13 September 2012

Our Drie Honden

I've mentioned our dogs every once in a while, that we have three, that we moved them overseas with us, that they're good-humored about being terrorized by an growingly active toddler. But what I haven't told you is that I love these dogs with my whole heart, even if I now have to share that heart a bit more. That before we had a child, they were my complete universe. That I worked at a doggie daycare and dog food store throughout college to feed them the best food possible and ridiculously spoil them on a student budget. That I was terrified to have children because I thought none of them would tolerate pinching fingers, pattering feet, or sharing. Specifically, sharing the two people they'd known as their own for a very long time.

That, if this scenario unfolded, I'd choose the dogs over any kid.

What I found, contrarily, is that after a few small impediments, our dogs grew to accept Julian as a part of our pack.
Rabbit, our labrador/Staffordshire Terrier/boxer/all-or-none-of-the-above-mixmutt, allows Julian to sit on him, pull on his lips, touch his nose, lean in for kisses. He has soft eyes, a big bully-dog head, a long tail that thwaps against the floor when he's lying on his side, and a long list of neuroses that mainly revolve around me leaving the house. He spends most of the day on his big, soft bed on the main floor, occasionally accompanied by the Julian, whose head is dwarfed when he lays it down right next to Rabbit's.

Sully is our teeny tiny little Boston Terrier; she sleeps snores under my side of the covers and has a penchant for green bell peppers and brisk belly rubs. She follows me to Julian's room every time I climb the stairs to wake him up in the morning and after naps. She initiates her weird little scoot-and-roll play with him, popping out from under the bed and sending him into giggle fits. She kisses his nose through the crib bars. Her response, to me, is the most unexpected; anyone who knows Sully also is aware that she has a long history of nipping and a well-established intolerance of children. When we first came home from the hospital, she thought the baby was a little animal and couldn't wait to test her theory... with her teeth. That ended quickly, however, and she's been Julian's funny-shaped little pal ever since.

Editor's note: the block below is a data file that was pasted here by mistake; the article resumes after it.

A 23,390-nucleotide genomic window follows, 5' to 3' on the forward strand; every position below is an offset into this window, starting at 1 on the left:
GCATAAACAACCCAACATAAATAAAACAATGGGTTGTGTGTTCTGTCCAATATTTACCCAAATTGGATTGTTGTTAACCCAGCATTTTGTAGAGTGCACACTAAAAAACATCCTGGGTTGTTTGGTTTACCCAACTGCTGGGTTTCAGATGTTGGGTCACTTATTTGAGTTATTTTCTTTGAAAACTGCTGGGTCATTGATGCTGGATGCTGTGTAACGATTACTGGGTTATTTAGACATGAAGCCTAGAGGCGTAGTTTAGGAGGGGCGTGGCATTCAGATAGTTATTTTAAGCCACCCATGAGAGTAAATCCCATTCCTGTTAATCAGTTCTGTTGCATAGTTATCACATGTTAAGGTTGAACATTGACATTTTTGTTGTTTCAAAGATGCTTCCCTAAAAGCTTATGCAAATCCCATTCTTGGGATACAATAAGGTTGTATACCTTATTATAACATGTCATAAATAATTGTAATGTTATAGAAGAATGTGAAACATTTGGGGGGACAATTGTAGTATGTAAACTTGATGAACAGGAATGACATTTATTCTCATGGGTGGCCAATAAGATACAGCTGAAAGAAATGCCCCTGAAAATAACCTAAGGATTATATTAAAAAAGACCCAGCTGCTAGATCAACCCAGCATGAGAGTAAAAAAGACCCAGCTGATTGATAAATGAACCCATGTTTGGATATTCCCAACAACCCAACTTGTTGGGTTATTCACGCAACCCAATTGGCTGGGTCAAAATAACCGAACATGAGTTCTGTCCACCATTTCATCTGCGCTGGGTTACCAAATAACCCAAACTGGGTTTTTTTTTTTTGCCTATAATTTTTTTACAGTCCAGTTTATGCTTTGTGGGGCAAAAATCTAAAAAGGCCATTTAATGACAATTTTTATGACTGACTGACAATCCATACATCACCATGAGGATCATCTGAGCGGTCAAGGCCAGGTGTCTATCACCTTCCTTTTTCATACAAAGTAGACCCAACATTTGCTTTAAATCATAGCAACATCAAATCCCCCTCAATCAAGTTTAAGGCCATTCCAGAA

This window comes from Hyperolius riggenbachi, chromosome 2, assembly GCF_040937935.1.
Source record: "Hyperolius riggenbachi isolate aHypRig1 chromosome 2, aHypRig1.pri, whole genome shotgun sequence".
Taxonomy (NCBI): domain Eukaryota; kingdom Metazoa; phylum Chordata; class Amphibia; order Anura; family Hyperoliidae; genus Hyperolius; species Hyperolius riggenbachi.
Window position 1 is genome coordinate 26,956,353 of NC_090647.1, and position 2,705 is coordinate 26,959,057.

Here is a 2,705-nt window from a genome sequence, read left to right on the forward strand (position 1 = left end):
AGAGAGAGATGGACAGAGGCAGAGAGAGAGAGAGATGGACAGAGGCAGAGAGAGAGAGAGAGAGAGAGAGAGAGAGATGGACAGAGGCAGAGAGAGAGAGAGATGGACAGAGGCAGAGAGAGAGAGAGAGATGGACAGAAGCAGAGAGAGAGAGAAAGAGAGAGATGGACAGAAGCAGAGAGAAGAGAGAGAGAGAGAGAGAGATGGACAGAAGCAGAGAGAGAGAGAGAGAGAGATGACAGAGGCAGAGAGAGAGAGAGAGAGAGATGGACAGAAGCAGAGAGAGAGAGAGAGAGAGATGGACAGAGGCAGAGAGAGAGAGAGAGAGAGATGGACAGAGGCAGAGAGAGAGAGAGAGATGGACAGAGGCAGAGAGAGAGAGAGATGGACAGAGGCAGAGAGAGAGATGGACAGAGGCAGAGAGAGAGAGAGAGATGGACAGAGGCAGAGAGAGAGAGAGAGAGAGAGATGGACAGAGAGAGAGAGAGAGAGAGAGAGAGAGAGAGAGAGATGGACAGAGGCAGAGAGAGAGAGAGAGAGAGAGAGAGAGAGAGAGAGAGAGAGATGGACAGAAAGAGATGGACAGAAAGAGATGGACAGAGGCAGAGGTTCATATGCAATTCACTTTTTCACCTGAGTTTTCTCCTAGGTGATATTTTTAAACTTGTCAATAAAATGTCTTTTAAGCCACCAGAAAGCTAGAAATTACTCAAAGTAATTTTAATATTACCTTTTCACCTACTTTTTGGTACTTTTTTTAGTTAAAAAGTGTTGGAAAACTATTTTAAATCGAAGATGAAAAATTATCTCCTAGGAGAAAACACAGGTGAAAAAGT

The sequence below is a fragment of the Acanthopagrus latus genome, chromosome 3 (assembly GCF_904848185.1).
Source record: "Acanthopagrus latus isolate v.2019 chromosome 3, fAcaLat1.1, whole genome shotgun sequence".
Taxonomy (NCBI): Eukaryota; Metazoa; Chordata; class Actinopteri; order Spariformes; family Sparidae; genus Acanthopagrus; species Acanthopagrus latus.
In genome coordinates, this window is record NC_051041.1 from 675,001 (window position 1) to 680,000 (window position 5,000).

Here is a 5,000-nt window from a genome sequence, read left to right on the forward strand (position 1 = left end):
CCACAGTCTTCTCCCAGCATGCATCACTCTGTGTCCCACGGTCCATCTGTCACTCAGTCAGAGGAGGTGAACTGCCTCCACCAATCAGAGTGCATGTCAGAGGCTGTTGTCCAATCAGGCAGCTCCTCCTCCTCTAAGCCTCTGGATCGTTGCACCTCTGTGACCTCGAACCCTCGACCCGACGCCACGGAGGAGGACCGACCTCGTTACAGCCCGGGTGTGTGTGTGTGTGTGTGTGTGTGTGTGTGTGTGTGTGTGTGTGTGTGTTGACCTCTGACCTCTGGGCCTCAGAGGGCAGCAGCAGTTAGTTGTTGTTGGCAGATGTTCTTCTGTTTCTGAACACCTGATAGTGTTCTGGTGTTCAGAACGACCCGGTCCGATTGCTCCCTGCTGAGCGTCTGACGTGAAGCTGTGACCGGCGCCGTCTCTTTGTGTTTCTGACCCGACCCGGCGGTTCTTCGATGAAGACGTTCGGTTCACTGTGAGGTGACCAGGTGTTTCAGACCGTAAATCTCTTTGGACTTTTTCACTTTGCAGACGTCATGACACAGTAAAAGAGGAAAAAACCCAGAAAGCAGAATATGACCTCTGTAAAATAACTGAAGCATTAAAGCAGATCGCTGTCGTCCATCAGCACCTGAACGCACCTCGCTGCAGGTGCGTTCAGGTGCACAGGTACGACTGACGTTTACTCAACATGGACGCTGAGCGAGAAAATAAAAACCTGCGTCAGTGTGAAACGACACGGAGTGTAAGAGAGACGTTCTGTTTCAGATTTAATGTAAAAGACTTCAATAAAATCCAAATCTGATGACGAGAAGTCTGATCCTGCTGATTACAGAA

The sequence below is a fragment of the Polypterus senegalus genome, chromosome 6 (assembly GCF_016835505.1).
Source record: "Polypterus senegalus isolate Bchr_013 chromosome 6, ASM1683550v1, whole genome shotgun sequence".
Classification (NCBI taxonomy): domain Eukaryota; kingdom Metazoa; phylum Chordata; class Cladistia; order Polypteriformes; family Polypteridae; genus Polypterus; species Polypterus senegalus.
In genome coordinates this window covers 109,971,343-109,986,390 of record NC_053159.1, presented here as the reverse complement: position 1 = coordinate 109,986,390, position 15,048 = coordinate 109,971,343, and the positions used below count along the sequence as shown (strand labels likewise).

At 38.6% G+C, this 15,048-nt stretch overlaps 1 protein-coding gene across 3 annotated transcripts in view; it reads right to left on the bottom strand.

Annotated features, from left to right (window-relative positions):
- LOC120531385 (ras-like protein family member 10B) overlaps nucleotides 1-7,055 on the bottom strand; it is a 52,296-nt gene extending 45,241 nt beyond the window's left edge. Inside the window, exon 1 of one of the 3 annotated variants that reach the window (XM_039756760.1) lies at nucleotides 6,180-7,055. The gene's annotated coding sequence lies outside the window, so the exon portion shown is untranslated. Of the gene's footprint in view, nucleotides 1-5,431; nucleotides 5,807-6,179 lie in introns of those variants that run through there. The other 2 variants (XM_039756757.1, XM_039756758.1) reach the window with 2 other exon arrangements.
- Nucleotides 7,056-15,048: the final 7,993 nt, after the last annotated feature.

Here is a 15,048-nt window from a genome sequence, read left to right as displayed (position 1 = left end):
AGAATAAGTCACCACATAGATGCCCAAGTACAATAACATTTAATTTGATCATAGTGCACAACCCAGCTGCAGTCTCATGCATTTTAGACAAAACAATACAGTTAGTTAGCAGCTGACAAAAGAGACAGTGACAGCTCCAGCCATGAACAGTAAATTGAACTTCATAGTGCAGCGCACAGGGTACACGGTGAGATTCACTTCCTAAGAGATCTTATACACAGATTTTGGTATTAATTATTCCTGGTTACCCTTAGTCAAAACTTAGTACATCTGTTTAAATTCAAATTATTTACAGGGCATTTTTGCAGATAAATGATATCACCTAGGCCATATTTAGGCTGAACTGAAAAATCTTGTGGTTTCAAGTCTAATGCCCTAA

Ruthie, our boxer, is exorbitantly affectionate and a staunch believer in lifelong puppyhood; she tilts her head back and forth at new noises, letting her ears dramatically flop from side to side. When anyone comes to the house for a visit, even people who she sees often, her body cycles between curling into the letter C and bouncing off all four legs in joy, her entire being exclaiming YES! I've been waiting for you all day, IHAVEIHAVEIHAVE! Now an old lady, she spends most of the day quiet because, I think, she's conserving her energy for greetings. This dog is exuberant.

When Julian came along, her jealousy steeped through her positivity a bit, but it didn't mature until he moved from grub-status and started crawling. Ruthie wanted nothing to do with this grasping, bobble-headed alien who wanted to invade her personal space; I think she panicked a bit, until realizing she was much quicker and could trot away. Now, the two have a treaty. He throws the ball for her, feeds her food off his high chair, and occasionally gets to pat her. But mostly, she happily keeps her distance, which is fine.
I needed to write this down. Our dogs are all in their ninth year of life. Rabbit's birthday is coming up in October, and both girls will be one decade old in June. Sully's premature gray has turned to white, the light hairs now peppering Ruthie's once ink-black muzzle have spread down her side, and Rabbit gets up a bit slower in the morning.

When That Day comes, I will want to package up my pain and put it away somewhere deep. And I know that I will not be able to talk or write about it, or them, for a very long time. But, for now, all is good; we and our beloved hounds are healthy and in good spirits. The bad stuff can wait.